The constitution of Afghanistan (here is a link to an unoffical English translation) states that "Any kind of discrimination and privilege between the citizens of Afghanistan are prohibited. The citizens of Afghanistan -- whether man or woman -- have equal rights and duties before the law." (Article Twenty-two, Chapter 2 Article 1, the translation I linked above). It also allows, however, that "Courts shall apply Shia school of law in cases dealing with personal matters involving the followers of Shia Sect in accordance with the provisions of law." (Article 131, Chapter 7 Article 16, same translation). Most news stories report that Shi'a Muslims compose 10% of Afghanistan's population, and the CIA fact sheet on Afghanistan says the country's population is 19% Shi'a. That means that when this law goes into effect somewhere between 1.7 and 3.2 women can legally be raped and can't legally step out their front doors without their rapist's permission.

In promoting this atrocity, Karzai is pandering for votes from the conservative Shi'a elements in his country and some key conservative "swing votes." As the Canadian newspaper National Post's editorial board wrote , "The world already knows Mr. Karzai's government to be corrupt and ineffective. Now we also know that the President is willing to sell out the country's women in a crass bid to buy votes from Afghans whose world view is still locked in medieval times."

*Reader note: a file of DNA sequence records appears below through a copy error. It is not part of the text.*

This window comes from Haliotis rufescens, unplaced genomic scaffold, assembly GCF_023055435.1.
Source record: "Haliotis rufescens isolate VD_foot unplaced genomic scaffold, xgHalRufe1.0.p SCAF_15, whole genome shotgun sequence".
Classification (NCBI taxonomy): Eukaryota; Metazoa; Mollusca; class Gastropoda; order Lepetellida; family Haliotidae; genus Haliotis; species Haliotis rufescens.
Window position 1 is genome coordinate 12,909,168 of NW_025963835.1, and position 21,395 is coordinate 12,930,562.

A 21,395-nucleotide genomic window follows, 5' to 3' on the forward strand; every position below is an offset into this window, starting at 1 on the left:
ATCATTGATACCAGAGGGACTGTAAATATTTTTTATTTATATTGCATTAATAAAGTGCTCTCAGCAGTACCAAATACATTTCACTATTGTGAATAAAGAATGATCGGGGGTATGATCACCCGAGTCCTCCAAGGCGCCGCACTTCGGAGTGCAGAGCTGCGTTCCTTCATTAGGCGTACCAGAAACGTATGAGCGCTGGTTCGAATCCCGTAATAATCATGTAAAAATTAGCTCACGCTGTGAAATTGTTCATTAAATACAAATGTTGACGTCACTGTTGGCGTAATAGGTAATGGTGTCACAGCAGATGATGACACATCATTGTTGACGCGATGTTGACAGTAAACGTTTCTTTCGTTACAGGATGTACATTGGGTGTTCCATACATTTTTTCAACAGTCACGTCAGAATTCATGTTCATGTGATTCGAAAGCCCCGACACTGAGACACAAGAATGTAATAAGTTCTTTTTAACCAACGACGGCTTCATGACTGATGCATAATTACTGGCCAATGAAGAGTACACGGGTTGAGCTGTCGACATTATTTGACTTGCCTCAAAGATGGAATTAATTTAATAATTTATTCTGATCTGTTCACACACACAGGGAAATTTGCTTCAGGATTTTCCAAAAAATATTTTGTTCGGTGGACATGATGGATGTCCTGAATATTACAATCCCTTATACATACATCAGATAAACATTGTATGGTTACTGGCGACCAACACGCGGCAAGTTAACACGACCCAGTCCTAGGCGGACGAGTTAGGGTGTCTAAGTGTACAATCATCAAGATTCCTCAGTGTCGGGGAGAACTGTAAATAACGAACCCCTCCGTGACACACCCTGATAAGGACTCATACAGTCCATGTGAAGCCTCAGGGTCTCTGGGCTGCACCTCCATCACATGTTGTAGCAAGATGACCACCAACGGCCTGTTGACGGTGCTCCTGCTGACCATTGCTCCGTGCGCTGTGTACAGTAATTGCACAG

When the Guardian first broke this story on March 31st, the international community was wincing away from condemning this law, citing cultural differences and the importance of national sovereignty. The next day, however, held flickers of hope: U.S. Secretary of State Hillary Clinton is said to have privately confronted Karzai, as well as giving a speech emphasizing the importance of women's rights to the Obama administration's foreign policy. Scandinavian foreign ministers are demanding explanations, and Canada is officially furious. According to the original Guardian article, though, the head of women's affairs at the Afghanistan Independent Human Rights Commission says that "it's too late" for international outrage to have any effect.

Without disregarding the the many complicated political, diplomatic, cultural, religious, and military dimensions of the United State's relationship with Afghanistan and President Karzai, or all of those complicated dimensions within Afghanistan, or all of those complicated dimensions within the region, I still think it's clear that this law is a travesty. If we don't stand up against this, if we don't have enough leverage to say that worse-than-Taliban laws are not fucking acceptable, then why in God's name are we sending more soldiers to kill and die and bleed into the poppies?